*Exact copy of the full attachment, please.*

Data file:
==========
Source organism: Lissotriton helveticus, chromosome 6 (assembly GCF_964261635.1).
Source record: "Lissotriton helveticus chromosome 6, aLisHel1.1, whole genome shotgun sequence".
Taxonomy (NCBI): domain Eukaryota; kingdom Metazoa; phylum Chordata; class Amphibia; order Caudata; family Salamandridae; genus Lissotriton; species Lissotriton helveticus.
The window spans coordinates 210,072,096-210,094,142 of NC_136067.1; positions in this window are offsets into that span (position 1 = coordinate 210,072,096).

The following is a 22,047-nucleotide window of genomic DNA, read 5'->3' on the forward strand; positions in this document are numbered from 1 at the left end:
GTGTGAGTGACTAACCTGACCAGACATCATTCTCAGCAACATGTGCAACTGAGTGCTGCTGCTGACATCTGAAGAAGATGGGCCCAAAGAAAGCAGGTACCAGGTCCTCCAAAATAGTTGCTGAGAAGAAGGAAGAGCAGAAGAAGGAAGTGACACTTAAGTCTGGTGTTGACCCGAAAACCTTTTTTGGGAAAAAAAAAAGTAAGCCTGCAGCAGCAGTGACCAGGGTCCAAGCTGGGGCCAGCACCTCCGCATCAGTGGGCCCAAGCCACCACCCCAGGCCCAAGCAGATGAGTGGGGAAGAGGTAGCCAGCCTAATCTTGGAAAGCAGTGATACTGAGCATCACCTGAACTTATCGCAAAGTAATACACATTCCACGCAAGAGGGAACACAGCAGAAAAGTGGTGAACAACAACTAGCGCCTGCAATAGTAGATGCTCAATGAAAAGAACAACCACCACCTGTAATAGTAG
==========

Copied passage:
Source organism: Lissotriton helveticus, chromosome 6 (assembly GCF_964261635.1).
Source record: "Lissotriton helveticus chromosome 6, aLisHel1.1, whole genome shotgun sequence".
Taxonomy (NCBI): domain Eukaryota; kingdom Metazoa; phylum Chordata; class Amphibia; order Caudata; family Salamandridae; genus Lissotriton; species Lissotriton helveticus.
The window spans coordinates 210,072,096-210,094,142 of NC_136067.1; positions in this window are offsets into that span (position 1 = coordinate 210,072,096).

The following is a 22,047-nucleotide window of genomic DNA, read 5'->3' on the forward strand; positions in this document are numbered from 1 at the left end:
GTGTGAGTGACTAACCTGACCAGACATCATTCTCAGCAACATGTGCAACTGAGTGCTGCTGCTGACATCTGAAGAAGATGGGCCCAAAGAAAGCAGGTACCAGGTCCTCCAAAATAGTTGCTGAGAAGAAGGAAGAGCAGAAGAAGGAAGTGACACTTAAGTCTGGTGTTGACCCGAAAACCTTTTTTGGGAAAAAAAAAAGTAAGCCTGCAGCAGCAGTGACCAGGGTCCAAGCTGGGGCCAGCACCTCCGCATCAGTGGGCCCAAGCCACCACCCCAGGCCCAAGCAGATGAGTGGGGAAGAGGTAGCCAGCCTAATCTTGGAAAGCAGTGATACTGAGCATCACCTGAACTTATCGCAAAGTAATACACATTCCACGCAAGAGGGAACACAGCAGAAAAGTGGTGAACAACAACTAGCGCCTGCAATAGTAGATGCTCAATGAAAAGAACAACCACCACCTGTAATAGTAG